Columbia College doesn't have a football team, but Columbia, Mo., does – the fighting Falcons.
Robert Jones is a Columbia College history major.
A history major with a badly bruised pinky. And turf toe. And aching hips. His knees aren't too great, either.
"Yesterday they put me in as defensive tackle," Jones says. "I hit the gap, and the quarterback was right in front of me." So was a 300-pound lineman. "He gave me a little shove, and I twisted my knee."
Jones plays for the semi-pro Columbia, Mo., Falcons. The team, now in their second year, does not have a permanent home and plays against such teams as the Sugar Creek Shockers, Council Bluffs Crusaders and Omaha Outlaws at Rock Bridge High School in Columbia and Central Methodist University in Fayette. The league has attracted players hoping to secure college scholarships or go on to the NFL — players who pay to play, who do it for sheer love of the game. The NFL, unlike baseball, has no official minor league system.
Jones is not 18. He's married, with four kids, and safely into his 30s. A Columbia native, he attended but did not play football at Hickman High School.
"I was always too busy with homework and work," he says. "There was no time for sports. But I was always a big fan."
Jones then tried college, but like many young folks, found it didn't agree with him. So he joined the Marines, serving two stints in Kansas City and Quantico, Va. He was honorably discharged in 2002.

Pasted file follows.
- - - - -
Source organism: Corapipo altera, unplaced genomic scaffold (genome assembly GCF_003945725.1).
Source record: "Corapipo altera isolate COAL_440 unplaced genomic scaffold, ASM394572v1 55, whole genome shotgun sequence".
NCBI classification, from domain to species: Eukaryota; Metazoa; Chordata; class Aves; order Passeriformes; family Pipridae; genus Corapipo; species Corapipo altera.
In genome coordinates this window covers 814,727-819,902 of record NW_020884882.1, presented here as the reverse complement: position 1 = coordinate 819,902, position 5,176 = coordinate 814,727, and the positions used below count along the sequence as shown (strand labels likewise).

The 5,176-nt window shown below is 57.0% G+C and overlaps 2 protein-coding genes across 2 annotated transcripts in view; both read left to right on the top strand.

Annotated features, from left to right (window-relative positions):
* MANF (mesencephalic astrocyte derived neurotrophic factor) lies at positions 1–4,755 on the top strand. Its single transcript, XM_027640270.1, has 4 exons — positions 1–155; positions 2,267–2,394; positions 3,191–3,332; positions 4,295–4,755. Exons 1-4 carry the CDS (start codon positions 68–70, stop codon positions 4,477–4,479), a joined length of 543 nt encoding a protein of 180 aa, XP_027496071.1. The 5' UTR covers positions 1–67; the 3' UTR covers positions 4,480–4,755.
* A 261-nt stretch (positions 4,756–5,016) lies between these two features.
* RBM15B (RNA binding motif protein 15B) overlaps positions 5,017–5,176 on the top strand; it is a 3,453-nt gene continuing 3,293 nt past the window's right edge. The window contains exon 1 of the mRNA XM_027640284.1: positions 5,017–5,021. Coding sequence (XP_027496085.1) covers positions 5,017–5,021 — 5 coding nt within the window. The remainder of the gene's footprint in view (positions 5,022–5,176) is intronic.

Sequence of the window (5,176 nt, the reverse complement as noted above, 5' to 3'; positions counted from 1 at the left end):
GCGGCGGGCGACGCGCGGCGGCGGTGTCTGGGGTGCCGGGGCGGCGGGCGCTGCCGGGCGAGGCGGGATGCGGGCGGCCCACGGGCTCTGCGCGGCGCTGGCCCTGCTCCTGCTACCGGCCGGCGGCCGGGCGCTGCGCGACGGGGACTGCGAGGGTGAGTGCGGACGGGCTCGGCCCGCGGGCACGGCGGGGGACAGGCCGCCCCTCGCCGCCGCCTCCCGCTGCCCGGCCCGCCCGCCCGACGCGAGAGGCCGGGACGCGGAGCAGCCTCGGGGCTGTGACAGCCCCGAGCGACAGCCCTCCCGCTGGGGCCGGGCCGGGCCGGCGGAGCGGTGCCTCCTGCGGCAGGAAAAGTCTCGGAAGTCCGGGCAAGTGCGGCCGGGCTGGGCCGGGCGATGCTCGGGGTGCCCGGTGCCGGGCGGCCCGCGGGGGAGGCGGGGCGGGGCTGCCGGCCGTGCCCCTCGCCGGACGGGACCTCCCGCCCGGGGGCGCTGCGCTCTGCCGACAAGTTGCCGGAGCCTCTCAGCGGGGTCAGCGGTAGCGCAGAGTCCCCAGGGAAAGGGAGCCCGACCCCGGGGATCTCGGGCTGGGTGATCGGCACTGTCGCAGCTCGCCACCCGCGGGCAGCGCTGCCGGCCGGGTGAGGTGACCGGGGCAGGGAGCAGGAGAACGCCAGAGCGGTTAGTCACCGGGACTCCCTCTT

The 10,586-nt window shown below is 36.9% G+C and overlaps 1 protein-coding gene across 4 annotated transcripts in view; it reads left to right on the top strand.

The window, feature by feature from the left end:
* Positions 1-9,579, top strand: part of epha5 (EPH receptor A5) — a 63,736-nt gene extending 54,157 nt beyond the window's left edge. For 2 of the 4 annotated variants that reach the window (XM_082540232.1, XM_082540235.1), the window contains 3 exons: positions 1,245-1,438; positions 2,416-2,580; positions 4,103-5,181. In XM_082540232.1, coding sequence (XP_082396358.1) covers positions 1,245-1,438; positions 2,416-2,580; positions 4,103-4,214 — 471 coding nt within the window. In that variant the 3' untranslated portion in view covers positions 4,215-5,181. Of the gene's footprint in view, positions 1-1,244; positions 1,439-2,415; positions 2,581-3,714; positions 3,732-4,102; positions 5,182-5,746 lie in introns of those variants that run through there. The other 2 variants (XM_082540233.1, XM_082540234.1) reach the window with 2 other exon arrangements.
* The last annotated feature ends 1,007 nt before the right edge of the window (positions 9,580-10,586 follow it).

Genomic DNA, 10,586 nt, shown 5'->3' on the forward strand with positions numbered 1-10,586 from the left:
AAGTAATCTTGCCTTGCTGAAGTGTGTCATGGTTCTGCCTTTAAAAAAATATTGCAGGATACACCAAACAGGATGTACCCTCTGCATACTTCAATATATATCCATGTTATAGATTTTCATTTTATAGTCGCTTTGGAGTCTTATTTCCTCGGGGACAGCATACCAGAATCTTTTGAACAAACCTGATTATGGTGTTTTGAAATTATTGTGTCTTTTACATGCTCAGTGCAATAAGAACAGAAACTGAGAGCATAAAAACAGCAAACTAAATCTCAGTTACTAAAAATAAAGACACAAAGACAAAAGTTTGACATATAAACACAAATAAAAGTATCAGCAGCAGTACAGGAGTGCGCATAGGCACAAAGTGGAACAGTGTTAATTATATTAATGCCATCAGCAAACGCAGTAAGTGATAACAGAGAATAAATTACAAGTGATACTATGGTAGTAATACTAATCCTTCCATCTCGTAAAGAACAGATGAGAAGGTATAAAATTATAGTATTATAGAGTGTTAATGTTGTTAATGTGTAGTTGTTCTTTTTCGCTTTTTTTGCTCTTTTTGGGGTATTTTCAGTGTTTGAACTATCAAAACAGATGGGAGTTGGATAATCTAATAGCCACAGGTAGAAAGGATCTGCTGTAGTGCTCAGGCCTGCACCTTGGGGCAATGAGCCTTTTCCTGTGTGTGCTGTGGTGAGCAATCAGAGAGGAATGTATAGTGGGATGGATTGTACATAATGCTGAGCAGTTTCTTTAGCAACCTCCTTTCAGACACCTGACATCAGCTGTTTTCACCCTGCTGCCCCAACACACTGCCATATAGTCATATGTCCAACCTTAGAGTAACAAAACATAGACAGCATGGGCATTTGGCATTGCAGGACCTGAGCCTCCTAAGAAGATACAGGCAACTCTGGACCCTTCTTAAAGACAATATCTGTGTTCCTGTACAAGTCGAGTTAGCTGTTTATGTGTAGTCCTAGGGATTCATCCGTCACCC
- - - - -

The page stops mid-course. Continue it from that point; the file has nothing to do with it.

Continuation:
A few years later, he was coaching for the Columbia Youth Football League and watching his kids run the 40-yard dash. He wasn't terribly pleased.
"I said, 'Let me show you how it’s done,' " he says. He ran the 40 in 4.9 seconds – "For being old and out of shape, with the bad knees that I got in the military, that's not too bad!"
Jones decided to try out for the Falcons. But he was also realistic.
"I am too slow to be a running back or receiver," he says. "I can't catch all that good, I am not big enough to be a lineman — so I thought, I'll try for linebacker." He made the team, but had to bulk up to his current 210 pounds from around 190. In the first two games, he only was called on three times.
But that's okay. "It's about living a dream," he says.
And if, as looks increasingly likely, there's an NFL lockout this season, he's ready — even if he never plays.
"I would be happy to step into a practice squad for 30 grand a year," he says.
In the meantime, he returned to Columbia College in 2010 and is minoring in legal studies and plans to go to law school; he is already deeply into LSAT practice manuals. He says he'd like to go into family law or prosecution. "I have moral issues being a defense attorney for criminals that if I know, or if I have a hint of doubt about their innocence, I do not think I could live with myself if they got off."
And if law school doesn’t work out?
"Maybe I'll go back and get a master's degree in education and teach," he says. "I like working with kids."
Jones is living his dream.